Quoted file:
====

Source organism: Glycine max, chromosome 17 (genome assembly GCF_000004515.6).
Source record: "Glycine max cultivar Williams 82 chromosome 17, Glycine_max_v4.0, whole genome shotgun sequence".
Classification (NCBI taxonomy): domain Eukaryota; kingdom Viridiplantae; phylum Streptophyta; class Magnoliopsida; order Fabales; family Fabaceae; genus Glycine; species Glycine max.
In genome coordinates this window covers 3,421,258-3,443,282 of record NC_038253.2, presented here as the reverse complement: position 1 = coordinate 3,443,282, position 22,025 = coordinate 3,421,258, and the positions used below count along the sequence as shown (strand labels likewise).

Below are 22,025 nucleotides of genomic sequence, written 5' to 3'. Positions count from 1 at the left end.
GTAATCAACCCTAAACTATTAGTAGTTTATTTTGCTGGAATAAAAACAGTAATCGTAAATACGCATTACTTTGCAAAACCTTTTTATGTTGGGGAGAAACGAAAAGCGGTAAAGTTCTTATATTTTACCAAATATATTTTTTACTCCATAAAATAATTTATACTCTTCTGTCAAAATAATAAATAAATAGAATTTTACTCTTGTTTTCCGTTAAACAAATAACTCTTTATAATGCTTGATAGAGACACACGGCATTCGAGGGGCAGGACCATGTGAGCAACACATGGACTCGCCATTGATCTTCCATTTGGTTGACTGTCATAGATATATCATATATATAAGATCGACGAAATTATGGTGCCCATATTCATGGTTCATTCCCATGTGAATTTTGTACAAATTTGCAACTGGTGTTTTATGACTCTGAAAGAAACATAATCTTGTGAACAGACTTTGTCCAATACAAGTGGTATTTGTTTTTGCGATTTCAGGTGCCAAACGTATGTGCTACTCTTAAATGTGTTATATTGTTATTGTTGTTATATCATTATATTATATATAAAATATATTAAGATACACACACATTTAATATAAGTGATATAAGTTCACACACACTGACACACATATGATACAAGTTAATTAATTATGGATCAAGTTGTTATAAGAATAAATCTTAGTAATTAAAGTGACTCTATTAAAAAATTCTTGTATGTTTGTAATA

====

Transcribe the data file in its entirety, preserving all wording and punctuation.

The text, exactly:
Source organism: Glycine max, chromosome 17 (genome assembly GCF_000004515.6).
Source record: "Glycine max cultivar Williams 82 chromosome 17, Glycine_max_v4.0, whole genome shotgun sequence".
Classification (NCBI taxonomy): domain Eukaryota; kingdom Viridiplantae; phylum Streptophyta; class Magnoliopsida; order Fabales; family Fabaceae; genus Glycine; species Glycine max.
In genome coordinates this window covers 3,421,258-3,443,282 of record NC_038253.2, presented here as the reverse complement: position 1 = coordinate 3,443,282, position 22,025 = coordinate 3,421,258, and the positions used below count along the sequence as shown (strand labels likewise).

Below are 22,025 nucleotides of genomic sequence, written 5' to 3'. Positions count from 1 at the left end.
GTAATCAACCCTAAACTATTAGTAGTTTATTTTGCTGGAATAAAAACAGTAATCGTAAATACGCATTACTTTGCAAAACCTTTTTATGTTGGGGAGAAACGAAAAGCGGTAAAGTTCTTATATTTTACCAAATATATTTTTTACTCCATAAAATAATTTATACTCTTCTGTCAAAATAATAAATAAATAGAATTTTACTCTTGTTTTCCGTTAAACAAATAACTCTTTATAATGCTTGATAGAGACACACGGCATTCGAGGGGCAGGACCATGTGAGCAACACATGGACTCGCCATTGATCTTCCATTTGGTTGACTGTCATAGATATATCATATATATAAGATCGACGAAATTATGGTGCCCATATTCATGGTTCATTCCCATGTGAATTTTGTACAAATTTGCAACTGGTGTTTTATGACTCTGAAAGAAACATAATCTTGTGAACAGACTTTGTCCAATACAAGTGGTATTTGTTTTTGCGATTTCAGGTGCCAAACGTATGTGCTACTCTTAAATGTGTTATATTGTTATTGTTGTTATATCATTATATTATATATAAAATATATTAAGATACACACACATTTAATATAAGTGATATAAGTTCACACACACTGACACACATATGATACAAGTTAATTAATTATGGATCAAGTTGTTATAAGAATAAATCTTAGTAATTAAAGTGACTCTATTAAAAAATTCTTGTATGTTTGTAATA